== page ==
As Gizmodo and other news outlets are reporting, 12,000 Social Media Influencers, Mostly Women, Exposed by Marketing Firm Data Breach. While AWS misconfigs seem to make the news regularly, this event is a bit different – social media celebrities have serious concerns about privacy due to stalking/cyberstalking, and often don’t have the protections that other forms of celebrity often afford. The majority of those whose contact details have been leaked are women. IT security experts commented below.
Mounir Hahad, Head of Threat Research at Juniper Network:
“The attack surface online cloud services present is huge and attractive to hackers for several reasons:
- The trend toward cryptocurrency mining as a source of revenue needs massive amounts of computing resources. Cloud compute farms are a concentration of this commodity.
- Many enterprises are newly embracing the cloud every day, which means their level of comfort and expertise with its configuration is still low and opportunities for exploiting a misconfiguration are abundant.
- IT staff responsible for managing cloud computing accounts are overwhelmed and quite often end up delegating responsibilities to end-users who are superficially trained in running the cloud setup. This again leads to a lot of misconfigurations, ports open to the internet that shouldn’t be, weak passwords used, vulnerable web servers or database servers installed and left unpatched.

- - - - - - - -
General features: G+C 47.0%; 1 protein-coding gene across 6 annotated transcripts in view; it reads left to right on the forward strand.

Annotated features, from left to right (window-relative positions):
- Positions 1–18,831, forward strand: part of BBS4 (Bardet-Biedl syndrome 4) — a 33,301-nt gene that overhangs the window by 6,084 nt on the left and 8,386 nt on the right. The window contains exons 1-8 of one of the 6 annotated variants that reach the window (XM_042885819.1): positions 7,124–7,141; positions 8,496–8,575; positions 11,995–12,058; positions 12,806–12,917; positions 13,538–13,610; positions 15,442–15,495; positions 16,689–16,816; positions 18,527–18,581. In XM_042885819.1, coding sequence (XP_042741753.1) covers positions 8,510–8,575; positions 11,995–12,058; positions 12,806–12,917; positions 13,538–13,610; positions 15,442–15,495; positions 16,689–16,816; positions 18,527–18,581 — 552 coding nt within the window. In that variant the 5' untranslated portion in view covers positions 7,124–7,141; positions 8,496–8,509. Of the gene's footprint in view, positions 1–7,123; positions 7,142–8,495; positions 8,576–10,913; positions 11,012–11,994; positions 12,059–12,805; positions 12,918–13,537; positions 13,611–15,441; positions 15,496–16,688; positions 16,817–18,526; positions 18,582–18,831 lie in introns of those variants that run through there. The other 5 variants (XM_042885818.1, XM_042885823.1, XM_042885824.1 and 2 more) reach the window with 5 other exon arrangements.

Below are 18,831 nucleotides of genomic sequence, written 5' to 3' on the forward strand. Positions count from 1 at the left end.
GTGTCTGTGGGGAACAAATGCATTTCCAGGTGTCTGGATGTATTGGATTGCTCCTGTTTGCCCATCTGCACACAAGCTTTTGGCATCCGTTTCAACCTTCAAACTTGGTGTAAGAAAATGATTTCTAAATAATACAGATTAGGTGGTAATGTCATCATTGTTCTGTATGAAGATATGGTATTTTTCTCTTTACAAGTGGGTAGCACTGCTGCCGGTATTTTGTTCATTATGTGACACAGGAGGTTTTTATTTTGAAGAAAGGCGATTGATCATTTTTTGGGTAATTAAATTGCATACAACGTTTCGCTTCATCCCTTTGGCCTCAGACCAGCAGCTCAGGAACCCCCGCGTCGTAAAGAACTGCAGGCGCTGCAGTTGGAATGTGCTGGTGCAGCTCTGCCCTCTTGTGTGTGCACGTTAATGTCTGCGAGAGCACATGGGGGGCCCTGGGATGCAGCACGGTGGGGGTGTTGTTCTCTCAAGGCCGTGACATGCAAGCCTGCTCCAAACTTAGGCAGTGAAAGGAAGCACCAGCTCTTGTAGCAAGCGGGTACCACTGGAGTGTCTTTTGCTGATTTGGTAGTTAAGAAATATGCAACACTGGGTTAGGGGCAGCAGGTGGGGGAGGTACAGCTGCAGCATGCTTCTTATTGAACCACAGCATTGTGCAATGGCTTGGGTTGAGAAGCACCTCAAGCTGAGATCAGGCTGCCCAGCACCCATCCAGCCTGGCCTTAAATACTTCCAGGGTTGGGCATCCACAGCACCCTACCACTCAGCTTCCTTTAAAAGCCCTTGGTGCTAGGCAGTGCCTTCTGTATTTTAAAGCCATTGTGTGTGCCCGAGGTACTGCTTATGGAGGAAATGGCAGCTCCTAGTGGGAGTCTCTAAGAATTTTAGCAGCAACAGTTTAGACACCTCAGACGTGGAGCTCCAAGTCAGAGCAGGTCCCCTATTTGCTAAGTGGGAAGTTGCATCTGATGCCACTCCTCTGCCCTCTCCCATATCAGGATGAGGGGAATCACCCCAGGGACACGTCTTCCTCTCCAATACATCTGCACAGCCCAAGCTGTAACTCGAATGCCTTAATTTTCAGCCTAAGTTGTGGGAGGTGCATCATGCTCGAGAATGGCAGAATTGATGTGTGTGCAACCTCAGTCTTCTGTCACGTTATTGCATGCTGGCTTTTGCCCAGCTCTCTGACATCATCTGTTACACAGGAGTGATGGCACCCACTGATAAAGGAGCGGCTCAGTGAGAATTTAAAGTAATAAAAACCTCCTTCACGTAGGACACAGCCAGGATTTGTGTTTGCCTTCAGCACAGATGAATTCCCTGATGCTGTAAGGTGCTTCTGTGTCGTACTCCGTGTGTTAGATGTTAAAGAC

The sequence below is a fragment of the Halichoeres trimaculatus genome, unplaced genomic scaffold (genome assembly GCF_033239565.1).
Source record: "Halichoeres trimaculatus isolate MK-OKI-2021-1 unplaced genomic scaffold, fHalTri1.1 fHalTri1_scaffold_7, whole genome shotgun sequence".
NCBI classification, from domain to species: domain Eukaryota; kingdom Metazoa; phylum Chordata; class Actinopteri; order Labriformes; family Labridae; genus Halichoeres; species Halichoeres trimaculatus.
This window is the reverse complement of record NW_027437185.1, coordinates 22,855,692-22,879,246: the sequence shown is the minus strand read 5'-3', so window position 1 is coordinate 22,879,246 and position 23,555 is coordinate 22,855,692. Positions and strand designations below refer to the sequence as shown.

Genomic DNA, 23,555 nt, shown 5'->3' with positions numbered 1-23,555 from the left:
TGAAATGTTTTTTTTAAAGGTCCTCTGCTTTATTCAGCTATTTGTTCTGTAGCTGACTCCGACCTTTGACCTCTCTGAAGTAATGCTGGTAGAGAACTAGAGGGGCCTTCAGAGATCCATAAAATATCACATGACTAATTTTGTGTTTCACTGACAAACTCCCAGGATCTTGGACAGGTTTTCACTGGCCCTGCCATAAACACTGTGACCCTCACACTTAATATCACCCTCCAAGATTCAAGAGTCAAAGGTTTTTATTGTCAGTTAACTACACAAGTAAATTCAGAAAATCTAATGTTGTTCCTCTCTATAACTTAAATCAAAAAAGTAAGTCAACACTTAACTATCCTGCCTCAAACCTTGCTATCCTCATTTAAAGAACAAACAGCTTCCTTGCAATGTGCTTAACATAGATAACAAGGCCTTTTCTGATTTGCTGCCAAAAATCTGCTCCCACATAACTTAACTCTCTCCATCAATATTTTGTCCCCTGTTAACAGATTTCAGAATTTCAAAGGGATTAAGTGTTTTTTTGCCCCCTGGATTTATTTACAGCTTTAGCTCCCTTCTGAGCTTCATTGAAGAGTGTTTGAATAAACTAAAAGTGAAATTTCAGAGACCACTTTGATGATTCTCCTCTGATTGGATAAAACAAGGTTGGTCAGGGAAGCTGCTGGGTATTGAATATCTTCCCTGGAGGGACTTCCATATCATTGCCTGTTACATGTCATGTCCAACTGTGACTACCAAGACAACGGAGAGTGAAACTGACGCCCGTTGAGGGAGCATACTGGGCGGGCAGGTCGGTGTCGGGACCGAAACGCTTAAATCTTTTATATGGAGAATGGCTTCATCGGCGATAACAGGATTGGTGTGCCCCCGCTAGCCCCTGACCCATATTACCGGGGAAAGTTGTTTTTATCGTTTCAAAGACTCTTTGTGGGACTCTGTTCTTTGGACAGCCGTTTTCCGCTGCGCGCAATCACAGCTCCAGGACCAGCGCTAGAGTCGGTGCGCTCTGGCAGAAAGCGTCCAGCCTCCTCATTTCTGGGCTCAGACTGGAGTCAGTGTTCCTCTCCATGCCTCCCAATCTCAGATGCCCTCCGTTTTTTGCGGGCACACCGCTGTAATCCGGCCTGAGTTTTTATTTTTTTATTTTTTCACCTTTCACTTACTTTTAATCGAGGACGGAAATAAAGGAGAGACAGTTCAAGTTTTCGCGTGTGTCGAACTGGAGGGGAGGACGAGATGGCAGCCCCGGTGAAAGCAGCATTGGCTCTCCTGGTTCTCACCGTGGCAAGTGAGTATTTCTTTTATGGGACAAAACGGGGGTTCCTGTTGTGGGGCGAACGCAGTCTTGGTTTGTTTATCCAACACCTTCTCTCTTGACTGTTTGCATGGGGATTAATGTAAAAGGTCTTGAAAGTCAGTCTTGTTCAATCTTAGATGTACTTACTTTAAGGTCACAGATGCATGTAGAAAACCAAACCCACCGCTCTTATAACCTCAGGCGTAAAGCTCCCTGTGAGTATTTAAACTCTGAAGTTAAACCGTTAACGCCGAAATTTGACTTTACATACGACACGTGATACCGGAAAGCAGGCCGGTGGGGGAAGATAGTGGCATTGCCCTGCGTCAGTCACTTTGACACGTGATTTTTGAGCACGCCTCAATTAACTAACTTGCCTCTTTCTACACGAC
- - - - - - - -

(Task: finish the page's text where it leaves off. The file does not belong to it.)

“Unfortunately, these misconfigs are a conduit for hackers to get into the network and steal sensitive information, which may end up in a demand for ransom or sold to the highest bidder on the dark web.
“The victims can rarely do anything to protect themselves against such information leaks short of not putting any of their information in any online service. It’s up to the services that are entrusted with that information to make sure there is a high maturity level with using cloud services by everyone on their staff. It only takes one mistake by one employee using an AWS bucket to transfer a big file for something to go horribly wrong.”
John Gunn, CMO at VASCO Data Security:
“This compromise is unique in that smaller breaches and data losses don’t usually make the news. For every small one like this, there are a thousand more that go unreported and unknown, but the threat to the account holders is just as big. Any account not protected by multifactor authentication should be considered already exposed.”